Katerina is not a woman to give up, certainly not on her daughter as she hovers on the brink of death. Will she solve the mystery of Chrysanthoula’s illness? Will the girl live? All will be revealed this October in the thrice-damned pages of The Lost Librarian’s Grave!

Angeliki was born in Greece. She studied Journalism and has published six books in Greek, including a young adult series, The Dark Stories of Young Poe.

She is a member of the nyctophili.gr writing team, and her latest book is entitled Ghost in the Snow: Spirits, Legends and Burial Customs in Japan, from Editions Momentum.

She currently resides in Athens with her husband and two children.

We are proud that “The Binding of Chrysanthoula” is Angeliki’s first published story to appear in English. A fine thing indeed to grace the blasted grave of our lost librarian!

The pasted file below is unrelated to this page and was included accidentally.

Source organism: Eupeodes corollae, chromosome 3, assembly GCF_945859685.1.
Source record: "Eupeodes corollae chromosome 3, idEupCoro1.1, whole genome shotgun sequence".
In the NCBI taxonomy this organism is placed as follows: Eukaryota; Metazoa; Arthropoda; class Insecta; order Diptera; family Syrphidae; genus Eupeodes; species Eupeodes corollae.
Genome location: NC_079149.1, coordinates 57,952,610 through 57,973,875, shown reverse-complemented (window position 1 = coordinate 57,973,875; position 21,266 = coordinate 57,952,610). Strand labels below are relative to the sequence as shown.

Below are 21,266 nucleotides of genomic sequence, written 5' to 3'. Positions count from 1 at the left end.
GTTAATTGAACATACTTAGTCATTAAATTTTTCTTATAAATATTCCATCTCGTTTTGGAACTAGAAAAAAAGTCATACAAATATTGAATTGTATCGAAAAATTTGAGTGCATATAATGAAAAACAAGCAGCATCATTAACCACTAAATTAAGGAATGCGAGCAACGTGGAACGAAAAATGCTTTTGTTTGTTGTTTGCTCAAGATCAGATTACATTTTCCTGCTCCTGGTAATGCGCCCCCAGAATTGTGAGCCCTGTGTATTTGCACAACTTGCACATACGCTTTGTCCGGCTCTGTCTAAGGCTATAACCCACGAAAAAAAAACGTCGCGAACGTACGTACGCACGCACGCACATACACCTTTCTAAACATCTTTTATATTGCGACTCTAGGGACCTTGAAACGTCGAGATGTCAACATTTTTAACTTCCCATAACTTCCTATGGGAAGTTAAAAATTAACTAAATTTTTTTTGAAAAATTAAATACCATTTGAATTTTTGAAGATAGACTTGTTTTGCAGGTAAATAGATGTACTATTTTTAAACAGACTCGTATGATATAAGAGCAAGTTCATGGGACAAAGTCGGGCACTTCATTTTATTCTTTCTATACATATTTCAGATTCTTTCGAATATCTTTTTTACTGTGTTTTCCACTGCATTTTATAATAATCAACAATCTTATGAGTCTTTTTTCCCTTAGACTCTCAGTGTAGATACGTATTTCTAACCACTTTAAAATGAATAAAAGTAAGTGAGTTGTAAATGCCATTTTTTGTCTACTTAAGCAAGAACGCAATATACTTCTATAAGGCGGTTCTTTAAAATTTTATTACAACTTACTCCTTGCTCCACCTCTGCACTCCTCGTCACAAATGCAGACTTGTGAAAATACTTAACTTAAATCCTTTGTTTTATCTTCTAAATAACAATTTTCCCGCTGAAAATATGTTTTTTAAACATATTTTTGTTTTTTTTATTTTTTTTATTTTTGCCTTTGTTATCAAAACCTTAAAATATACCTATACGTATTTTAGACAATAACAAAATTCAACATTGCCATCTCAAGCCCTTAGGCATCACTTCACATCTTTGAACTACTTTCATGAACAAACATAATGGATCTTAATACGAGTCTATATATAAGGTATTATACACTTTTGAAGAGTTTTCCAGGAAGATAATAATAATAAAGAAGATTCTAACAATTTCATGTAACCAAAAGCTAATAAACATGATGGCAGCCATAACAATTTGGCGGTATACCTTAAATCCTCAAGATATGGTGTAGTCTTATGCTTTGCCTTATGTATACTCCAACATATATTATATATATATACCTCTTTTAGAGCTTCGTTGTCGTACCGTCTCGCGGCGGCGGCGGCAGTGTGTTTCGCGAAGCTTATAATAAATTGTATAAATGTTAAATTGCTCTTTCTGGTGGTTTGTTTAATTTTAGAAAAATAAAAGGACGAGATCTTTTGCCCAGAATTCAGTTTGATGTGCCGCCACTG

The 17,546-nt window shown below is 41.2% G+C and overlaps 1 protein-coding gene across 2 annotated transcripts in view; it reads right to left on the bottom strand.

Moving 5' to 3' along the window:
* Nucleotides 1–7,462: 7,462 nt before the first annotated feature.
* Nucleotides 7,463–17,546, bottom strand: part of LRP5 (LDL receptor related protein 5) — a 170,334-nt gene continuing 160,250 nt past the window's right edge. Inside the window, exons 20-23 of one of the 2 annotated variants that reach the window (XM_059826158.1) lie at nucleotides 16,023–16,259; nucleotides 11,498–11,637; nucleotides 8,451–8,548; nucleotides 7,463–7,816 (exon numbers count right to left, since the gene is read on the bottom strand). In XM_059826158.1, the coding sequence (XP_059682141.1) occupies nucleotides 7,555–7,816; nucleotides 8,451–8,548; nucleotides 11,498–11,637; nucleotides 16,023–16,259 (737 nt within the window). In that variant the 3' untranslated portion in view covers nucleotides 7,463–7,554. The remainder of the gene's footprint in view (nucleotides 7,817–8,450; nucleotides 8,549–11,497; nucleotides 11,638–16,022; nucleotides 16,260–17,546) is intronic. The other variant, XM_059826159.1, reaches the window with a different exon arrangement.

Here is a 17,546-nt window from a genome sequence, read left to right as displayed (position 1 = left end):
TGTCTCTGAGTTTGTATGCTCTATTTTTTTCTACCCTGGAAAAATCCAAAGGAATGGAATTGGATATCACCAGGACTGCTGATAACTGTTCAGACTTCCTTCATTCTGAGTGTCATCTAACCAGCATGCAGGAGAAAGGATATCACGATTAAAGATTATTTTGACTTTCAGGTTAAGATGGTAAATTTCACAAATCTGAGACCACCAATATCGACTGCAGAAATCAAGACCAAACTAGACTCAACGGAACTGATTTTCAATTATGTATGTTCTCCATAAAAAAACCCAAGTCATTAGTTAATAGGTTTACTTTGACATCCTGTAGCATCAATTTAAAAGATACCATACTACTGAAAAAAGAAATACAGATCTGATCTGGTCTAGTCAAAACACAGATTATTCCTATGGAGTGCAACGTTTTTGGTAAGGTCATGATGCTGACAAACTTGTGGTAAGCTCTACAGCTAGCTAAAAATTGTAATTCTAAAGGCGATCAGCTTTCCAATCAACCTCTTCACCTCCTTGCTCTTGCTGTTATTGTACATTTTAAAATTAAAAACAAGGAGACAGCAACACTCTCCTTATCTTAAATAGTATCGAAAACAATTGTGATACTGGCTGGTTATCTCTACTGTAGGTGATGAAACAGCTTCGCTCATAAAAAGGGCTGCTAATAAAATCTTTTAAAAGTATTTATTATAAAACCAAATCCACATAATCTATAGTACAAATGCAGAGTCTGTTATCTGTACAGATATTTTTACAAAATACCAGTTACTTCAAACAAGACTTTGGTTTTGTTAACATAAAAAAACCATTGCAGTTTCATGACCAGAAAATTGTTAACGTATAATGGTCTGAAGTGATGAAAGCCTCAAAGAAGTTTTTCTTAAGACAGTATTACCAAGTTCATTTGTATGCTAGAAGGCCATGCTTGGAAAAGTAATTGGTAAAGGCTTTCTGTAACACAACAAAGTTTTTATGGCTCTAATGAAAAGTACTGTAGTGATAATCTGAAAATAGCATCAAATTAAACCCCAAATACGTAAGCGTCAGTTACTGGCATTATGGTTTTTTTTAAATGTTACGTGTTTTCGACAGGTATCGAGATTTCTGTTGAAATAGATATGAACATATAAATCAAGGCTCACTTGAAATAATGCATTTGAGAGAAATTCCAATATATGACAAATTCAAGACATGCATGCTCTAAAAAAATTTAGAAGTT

* Angeliki’s Goodreads page defaults to Greek. If you are like me and it is all Greek to you, there are a couple of ways to switch the language. An easy way is to right-click, which will bring up a “translate” option.

Ancient Shark Attack Victim and Helen’s Nifty Graphic!

The Lost Librarian’s Grave—coming October 1, 2021.

Things are moving along nicely with The Lost Librarian’s Grave anthology. As of today we’ve signed contracts for twenty-nine short stories and four poems, and have another contract in progress, which hopefully will make an even thirty!

In the meantime, I saw this nifty promotional graphic on Twitter created by the talented Helen Power, whose work we’ll be announcing soon in this blog. I love the typewriter and many of the other details in the picture too. Thanks, Helen!